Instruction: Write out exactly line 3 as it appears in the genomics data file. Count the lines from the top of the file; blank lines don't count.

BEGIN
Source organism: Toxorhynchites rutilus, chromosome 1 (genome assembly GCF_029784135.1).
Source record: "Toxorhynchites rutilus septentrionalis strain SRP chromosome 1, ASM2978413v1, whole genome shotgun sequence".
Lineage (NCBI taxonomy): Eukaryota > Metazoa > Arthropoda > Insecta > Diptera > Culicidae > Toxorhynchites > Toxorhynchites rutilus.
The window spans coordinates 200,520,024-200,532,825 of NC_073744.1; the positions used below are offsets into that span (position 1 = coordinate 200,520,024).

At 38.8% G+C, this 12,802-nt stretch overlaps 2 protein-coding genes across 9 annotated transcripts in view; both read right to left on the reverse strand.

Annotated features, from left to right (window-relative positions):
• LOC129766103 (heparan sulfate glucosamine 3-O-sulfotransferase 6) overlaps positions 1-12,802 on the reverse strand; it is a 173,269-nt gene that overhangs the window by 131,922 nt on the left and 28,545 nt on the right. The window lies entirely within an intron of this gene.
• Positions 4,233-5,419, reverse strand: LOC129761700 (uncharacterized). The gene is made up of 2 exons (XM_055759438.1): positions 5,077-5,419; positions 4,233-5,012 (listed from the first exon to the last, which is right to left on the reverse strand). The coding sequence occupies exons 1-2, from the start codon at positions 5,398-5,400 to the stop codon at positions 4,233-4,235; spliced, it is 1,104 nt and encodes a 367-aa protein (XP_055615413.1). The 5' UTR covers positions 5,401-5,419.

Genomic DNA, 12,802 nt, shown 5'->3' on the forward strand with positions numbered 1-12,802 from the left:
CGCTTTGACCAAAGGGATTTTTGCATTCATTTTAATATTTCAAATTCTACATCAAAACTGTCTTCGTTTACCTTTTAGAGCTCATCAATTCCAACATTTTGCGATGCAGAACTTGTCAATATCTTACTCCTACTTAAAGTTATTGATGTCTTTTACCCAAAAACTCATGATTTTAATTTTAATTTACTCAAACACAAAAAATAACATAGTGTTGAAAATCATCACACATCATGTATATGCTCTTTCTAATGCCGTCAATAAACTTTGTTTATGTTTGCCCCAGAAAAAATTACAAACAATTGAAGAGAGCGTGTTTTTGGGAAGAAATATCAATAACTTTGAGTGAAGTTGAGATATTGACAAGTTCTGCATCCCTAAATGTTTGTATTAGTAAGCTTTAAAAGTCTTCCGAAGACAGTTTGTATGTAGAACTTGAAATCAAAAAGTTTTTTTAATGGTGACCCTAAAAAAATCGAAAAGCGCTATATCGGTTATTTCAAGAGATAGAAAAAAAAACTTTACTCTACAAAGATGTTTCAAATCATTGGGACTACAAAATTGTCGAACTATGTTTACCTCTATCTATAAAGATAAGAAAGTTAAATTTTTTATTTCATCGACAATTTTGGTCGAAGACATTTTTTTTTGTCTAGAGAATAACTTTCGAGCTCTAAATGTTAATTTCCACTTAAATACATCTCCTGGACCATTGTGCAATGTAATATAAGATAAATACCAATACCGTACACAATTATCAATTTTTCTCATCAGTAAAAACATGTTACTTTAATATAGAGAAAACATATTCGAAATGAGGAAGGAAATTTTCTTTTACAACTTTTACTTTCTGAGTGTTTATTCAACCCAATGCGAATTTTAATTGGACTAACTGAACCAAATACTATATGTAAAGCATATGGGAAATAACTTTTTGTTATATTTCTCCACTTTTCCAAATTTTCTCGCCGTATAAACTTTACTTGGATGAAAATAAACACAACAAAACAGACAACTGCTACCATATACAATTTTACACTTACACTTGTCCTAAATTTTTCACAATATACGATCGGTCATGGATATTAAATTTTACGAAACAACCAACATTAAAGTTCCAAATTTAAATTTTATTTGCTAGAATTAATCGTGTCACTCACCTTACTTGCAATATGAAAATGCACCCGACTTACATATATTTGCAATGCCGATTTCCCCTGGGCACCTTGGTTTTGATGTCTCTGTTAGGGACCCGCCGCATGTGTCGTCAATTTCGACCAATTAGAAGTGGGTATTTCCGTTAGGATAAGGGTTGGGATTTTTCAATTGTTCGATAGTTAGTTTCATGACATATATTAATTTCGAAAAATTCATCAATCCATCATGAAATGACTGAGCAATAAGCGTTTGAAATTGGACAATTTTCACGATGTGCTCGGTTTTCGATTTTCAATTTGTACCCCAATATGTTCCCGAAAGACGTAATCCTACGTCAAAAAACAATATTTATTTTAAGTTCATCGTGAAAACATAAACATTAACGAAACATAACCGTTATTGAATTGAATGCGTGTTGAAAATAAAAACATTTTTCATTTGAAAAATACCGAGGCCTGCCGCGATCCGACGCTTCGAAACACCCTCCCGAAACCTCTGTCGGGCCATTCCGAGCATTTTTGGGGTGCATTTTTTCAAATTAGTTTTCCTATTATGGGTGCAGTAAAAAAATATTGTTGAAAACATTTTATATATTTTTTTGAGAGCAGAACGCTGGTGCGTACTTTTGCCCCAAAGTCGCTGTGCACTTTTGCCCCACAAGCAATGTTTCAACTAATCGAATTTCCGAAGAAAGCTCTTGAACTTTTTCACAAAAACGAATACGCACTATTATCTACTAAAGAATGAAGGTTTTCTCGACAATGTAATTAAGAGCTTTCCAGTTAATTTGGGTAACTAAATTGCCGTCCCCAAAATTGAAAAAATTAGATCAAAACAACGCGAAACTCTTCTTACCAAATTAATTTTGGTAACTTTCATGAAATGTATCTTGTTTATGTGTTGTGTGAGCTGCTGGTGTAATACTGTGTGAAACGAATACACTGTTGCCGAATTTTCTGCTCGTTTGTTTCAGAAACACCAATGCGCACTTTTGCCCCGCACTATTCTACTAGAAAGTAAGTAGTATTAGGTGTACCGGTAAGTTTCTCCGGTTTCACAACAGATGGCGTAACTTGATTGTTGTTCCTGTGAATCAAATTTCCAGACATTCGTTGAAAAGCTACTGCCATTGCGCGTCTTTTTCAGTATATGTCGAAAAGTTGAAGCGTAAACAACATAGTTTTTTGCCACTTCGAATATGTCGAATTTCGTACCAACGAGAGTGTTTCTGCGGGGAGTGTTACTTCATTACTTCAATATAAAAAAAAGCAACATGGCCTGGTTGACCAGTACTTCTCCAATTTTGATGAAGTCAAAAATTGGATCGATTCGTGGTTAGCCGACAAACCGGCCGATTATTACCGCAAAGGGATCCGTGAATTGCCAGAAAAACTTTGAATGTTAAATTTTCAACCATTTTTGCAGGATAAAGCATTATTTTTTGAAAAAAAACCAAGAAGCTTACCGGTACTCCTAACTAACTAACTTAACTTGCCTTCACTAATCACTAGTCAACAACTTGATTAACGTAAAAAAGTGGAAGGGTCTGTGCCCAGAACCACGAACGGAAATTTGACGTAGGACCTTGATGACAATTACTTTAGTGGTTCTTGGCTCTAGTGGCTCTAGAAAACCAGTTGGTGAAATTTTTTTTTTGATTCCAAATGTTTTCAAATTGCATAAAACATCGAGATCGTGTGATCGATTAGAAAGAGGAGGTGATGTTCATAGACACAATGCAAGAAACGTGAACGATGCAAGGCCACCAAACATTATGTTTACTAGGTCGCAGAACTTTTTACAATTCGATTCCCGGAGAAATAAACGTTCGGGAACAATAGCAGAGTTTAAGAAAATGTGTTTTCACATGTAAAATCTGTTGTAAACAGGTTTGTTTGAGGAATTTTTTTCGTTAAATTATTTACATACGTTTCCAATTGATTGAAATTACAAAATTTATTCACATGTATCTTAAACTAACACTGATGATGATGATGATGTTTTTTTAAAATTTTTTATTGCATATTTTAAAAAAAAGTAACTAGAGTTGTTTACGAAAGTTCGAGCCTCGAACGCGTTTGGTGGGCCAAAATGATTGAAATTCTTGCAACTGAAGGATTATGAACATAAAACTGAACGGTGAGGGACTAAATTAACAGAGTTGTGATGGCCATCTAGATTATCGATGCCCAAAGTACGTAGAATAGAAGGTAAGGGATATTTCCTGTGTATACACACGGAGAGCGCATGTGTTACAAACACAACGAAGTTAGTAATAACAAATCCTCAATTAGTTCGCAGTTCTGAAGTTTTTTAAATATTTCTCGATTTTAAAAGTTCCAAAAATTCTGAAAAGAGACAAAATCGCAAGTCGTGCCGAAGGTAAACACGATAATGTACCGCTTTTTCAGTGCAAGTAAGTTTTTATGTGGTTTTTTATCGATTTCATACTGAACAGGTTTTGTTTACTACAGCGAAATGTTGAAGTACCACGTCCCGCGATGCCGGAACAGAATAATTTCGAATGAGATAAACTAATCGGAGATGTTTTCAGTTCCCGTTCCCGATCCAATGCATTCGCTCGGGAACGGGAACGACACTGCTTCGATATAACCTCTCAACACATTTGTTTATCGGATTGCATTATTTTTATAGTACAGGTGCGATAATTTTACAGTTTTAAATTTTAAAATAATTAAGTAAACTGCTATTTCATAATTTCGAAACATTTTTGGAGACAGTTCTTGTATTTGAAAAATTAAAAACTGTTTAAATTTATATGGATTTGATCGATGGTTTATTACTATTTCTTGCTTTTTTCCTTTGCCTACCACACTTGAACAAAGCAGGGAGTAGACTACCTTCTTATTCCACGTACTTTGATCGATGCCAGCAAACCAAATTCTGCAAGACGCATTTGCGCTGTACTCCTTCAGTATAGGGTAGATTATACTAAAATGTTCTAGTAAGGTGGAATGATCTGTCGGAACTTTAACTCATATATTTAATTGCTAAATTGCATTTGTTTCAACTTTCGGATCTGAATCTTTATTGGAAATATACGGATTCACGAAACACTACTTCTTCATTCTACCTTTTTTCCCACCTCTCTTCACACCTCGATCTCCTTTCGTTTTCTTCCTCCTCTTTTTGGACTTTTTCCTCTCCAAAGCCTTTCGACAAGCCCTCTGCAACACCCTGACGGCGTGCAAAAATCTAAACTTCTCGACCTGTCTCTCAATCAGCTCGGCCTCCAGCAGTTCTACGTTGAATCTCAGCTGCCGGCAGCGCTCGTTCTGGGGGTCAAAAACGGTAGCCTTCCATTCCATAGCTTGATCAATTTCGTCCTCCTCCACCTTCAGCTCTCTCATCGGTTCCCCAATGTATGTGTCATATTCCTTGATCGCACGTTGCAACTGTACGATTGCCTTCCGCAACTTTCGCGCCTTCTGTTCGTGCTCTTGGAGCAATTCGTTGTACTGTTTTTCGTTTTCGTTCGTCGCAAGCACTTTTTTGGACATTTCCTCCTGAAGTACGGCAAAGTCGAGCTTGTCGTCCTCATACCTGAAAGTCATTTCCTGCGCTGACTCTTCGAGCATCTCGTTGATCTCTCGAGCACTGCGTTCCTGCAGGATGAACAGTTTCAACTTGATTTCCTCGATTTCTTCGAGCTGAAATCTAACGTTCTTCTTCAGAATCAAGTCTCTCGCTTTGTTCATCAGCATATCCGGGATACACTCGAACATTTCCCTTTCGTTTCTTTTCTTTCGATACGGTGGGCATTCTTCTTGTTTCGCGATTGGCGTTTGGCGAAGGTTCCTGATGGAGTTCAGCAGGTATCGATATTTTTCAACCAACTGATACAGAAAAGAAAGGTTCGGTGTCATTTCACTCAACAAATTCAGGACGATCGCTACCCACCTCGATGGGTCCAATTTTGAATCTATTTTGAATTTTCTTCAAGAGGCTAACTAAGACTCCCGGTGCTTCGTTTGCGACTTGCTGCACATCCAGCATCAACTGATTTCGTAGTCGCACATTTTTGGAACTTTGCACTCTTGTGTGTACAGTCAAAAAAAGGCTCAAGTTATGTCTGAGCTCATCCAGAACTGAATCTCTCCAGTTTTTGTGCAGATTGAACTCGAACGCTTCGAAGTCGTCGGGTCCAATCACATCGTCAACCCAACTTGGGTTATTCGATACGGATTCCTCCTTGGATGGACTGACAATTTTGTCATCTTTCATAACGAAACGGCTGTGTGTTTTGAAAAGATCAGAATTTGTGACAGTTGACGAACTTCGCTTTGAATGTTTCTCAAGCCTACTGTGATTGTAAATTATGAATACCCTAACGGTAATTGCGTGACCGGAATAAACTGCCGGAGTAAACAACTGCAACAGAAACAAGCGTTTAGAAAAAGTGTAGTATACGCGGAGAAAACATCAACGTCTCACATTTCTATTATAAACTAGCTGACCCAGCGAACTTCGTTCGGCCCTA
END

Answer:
Lineage (NCBI taxonomy): Eukaryota > Metazoa > Arthropoda > Insecta > Diptera > Culicidae > Toxorhynchites > Toxorhynchites rutilus.